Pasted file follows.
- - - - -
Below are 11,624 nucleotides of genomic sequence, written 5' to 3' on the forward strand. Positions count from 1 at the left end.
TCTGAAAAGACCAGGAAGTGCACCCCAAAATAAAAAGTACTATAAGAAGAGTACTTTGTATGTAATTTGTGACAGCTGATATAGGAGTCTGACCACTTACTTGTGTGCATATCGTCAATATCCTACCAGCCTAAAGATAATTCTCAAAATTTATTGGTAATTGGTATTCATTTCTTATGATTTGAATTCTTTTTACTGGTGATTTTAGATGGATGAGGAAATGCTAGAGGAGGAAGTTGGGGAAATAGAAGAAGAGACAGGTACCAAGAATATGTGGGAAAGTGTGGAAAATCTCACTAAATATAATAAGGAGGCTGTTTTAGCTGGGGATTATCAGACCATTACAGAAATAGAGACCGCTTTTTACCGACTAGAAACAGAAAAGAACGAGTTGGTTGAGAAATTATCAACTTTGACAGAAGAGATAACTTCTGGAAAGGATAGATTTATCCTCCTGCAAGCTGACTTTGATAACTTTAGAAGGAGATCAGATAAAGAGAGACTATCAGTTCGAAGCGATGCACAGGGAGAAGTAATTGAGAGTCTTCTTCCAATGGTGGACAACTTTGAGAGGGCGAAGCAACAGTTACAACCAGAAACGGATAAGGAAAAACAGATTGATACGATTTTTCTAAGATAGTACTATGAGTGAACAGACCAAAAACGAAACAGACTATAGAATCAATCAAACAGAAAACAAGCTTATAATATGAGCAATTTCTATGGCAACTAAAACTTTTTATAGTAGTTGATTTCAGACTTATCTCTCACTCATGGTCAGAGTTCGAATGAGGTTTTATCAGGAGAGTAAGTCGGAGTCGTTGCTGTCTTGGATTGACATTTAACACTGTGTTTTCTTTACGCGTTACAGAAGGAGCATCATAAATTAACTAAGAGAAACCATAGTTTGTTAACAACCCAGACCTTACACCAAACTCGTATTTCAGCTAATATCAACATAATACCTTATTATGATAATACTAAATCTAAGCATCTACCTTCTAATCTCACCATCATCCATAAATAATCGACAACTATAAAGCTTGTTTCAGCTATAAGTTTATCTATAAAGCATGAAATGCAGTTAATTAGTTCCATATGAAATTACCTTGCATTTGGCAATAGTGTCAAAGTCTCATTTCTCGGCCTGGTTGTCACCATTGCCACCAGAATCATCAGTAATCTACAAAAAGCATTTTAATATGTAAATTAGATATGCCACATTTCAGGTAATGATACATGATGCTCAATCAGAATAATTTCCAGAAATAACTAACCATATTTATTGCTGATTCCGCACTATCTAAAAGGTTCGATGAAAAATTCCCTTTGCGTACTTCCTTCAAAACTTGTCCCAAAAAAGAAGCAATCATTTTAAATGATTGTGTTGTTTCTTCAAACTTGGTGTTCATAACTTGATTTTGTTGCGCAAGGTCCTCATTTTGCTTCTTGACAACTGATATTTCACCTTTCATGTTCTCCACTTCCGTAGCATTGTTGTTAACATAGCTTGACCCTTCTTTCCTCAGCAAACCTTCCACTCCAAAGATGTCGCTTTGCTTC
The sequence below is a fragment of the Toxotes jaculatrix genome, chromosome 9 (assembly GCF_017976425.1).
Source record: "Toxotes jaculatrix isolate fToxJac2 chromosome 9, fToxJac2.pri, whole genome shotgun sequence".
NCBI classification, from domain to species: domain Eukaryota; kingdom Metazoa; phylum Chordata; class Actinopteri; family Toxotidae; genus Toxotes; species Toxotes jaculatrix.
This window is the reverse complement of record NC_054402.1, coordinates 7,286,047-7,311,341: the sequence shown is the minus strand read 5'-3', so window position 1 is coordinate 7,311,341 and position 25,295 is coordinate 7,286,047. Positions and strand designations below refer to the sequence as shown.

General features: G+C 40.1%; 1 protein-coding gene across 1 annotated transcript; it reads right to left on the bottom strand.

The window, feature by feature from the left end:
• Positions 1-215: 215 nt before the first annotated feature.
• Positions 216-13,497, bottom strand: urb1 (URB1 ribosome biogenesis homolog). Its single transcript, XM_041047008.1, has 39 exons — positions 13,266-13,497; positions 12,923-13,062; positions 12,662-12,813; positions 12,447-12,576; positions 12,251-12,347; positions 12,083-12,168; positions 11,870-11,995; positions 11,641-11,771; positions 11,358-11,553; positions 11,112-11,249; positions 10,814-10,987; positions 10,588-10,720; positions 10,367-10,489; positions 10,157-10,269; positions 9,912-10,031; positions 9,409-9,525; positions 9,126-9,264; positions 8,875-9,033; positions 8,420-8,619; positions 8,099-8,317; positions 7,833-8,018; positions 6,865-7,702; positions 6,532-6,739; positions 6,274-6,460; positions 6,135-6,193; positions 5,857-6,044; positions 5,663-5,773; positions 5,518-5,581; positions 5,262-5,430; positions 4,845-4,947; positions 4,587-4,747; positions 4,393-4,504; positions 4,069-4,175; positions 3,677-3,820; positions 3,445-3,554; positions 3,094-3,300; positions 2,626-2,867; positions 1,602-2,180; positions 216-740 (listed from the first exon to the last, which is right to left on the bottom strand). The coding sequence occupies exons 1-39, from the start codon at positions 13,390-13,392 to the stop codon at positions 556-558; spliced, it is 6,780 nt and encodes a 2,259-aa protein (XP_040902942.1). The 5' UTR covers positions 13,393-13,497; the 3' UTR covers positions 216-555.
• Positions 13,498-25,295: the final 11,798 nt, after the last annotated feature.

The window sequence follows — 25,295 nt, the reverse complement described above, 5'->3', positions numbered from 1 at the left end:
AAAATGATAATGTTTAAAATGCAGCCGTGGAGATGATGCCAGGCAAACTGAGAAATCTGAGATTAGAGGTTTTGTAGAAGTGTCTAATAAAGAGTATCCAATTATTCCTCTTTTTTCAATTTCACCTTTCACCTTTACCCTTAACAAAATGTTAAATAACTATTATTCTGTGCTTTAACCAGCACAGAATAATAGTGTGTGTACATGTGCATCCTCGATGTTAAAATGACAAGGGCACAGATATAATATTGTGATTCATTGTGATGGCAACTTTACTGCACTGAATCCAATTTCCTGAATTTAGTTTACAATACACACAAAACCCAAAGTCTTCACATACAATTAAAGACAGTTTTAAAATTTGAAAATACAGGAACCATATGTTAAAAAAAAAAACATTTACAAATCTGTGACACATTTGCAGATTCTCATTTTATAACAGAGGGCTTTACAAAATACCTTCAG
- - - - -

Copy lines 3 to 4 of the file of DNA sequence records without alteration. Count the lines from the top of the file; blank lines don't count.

The sequence below is a fragment of the Toxotes jaculatrix genome, chromosome 9 (assembly GCF_017976425.1).
Source record: "Toxotes jaculatrix isolate fToxJac2 chromosome 9, fToxJac2.pri, whole genome shotgun sequence".